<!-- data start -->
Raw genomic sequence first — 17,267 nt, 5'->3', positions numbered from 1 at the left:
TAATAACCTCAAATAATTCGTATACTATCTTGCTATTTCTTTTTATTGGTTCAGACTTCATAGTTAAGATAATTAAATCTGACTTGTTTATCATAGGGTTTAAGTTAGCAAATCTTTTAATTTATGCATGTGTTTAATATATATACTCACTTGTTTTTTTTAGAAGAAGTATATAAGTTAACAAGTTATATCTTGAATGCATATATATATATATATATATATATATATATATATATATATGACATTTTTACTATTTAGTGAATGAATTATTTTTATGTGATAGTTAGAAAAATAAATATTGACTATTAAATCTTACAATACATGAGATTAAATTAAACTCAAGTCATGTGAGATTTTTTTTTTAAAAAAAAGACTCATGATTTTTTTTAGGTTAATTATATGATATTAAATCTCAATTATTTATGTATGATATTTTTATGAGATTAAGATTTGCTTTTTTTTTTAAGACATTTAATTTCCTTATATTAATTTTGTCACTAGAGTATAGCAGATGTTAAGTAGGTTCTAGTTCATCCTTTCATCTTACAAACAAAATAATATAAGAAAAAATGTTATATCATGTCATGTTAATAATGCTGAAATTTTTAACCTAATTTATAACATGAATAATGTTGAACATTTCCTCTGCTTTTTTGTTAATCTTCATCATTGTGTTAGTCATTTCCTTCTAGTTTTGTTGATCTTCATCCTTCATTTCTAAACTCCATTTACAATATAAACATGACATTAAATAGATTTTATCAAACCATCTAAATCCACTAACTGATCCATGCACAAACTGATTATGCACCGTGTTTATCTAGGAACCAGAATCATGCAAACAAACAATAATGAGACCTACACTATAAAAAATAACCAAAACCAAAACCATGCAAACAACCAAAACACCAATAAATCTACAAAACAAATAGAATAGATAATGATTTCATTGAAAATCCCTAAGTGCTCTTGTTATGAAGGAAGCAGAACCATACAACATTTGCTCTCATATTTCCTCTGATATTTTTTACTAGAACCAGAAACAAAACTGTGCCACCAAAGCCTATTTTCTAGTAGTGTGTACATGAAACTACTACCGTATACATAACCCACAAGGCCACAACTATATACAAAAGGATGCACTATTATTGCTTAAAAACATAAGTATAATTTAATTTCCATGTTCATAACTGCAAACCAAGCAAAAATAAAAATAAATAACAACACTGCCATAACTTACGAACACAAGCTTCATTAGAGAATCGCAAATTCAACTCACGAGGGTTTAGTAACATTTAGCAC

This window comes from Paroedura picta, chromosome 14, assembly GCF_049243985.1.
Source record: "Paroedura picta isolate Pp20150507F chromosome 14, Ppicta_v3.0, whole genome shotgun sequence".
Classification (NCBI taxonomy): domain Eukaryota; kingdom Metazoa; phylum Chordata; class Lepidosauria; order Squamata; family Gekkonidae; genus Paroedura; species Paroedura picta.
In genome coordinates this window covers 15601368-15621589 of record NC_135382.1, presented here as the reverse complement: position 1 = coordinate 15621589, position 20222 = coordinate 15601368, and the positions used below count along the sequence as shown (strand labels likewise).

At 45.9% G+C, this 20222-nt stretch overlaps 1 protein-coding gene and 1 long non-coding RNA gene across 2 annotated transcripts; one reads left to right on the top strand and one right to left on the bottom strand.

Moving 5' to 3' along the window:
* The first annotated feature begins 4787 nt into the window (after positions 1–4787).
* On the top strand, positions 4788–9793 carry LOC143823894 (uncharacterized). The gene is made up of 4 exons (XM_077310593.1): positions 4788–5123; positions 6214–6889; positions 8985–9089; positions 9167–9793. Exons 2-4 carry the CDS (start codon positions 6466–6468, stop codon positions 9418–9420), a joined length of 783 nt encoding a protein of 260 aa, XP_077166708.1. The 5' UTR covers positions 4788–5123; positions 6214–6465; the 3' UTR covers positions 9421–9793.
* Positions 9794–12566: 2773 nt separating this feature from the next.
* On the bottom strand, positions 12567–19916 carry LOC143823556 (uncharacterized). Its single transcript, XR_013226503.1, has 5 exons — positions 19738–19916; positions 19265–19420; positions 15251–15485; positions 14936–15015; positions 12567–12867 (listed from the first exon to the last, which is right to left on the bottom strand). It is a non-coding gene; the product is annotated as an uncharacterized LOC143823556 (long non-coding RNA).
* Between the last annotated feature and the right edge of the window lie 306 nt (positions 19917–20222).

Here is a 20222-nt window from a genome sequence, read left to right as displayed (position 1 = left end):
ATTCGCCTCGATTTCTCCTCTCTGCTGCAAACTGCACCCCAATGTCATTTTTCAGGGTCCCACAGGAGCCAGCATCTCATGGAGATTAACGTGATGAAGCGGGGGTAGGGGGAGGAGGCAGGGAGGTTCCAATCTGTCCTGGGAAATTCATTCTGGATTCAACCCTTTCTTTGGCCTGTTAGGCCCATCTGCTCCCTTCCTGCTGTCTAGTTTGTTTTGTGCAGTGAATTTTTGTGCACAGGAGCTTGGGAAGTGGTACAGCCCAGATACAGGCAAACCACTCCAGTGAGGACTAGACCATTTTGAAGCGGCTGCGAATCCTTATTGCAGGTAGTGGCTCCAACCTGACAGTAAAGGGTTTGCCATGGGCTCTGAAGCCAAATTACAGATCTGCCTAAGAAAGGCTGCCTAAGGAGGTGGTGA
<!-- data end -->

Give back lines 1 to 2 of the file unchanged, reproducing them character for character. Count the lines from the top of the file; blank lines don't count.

Raw genomic sequence first — 17,267 nt, 5'->3', positions numbered from 1 at the left:
TAATAACCTCAAATAATTCGTATACTATCTTGCTATTTCTTTTTATTGGTTCAGACTTCATAGTTAAGATAATTAAATCTGACTTGTTTATCATAGGGTTTAAGTTAGCAAATCTTTTAATTTATGCATGTGTTTAATATATATACTCACTTGTTTTTTTTAGAAGAAGTATATAAGTTAACAAGTTATATCTTGAATGCATATATATATATATATATATATATATATATATATATATATGACATTTTTACTATTTAGTGAATGAATTATTTTTATGTGATAGTTAGAAAAATAAATATTGACTATTAAATCTTACAATACATGAGATTAAATTAAACTCAAGTCATGTGAGATTTTTTTTTTAAAAAAAAGACTCATGATTTTTTTTAGGTTAATTATATGATATTAAATCTCAATTATTTATGTATGATATTTTTATGAGATTAAGATTTGCTTTTTTTTTTAAGACATTTAATTTCCTTATATTAATTTTGTCACTAGAGTATAGCAGATGTTAAGTAGGTTCTAGTTCATCCTTTCATCTTACAAACAAAATAATATAAGAAAAAATGTTATATCATGTCATGTTAATAATGCTGAAATTTTTAACCTAATTTATAACATGAATAATGTTGAACATTTCCTCTGCTTTTTTGTTAATCTTCATCATTGTGTTAGTCATTTCCTTCTAGTTTTGTTGATCTTCATCCTTCATTTCTAAACTCCATTTACAATATAAACATGACATTAAATAGATTTTATCAAACCATCTAAATCCACTAACTGATCCATGCACAAACTGATTATGCACCGTGTTTATCTAGGAACCAGAATCATGCAAACAAACAATAATGAGACCTACACTATAAAAAATAACCAAAACCAAAACCATGCAAACAACCAAAACACCAATAAATCTACAAAACAAATAGAATAGATAATGATTTCATTGAAAATCCCTAAGTGCTCTTGTTATGAAGGAAGCAGAACCATACAACATTTGCTCTCATATTTCCTCTGATATTTTTTACTAGAACCAGAAACAAAACTGTGCCACCAAAGCCTATTTTCTAGTAGTGTGTACATGAAACTACTACCGTATACATAACCCACAAGGCCACAACTATATACAAAAGGATGCACTATTATTGCTTAAAAACATAAGTATAATTTAATTTCCATGTTCATAACTGCAAACCAAGCAAAAATAAAAATAAATAACAACACTGCCATAACTTACGAACACAAGCTTCATTAGAGAATCGCAAATTCAACTCACGAGGGTTTAGTAACATTTAGCAC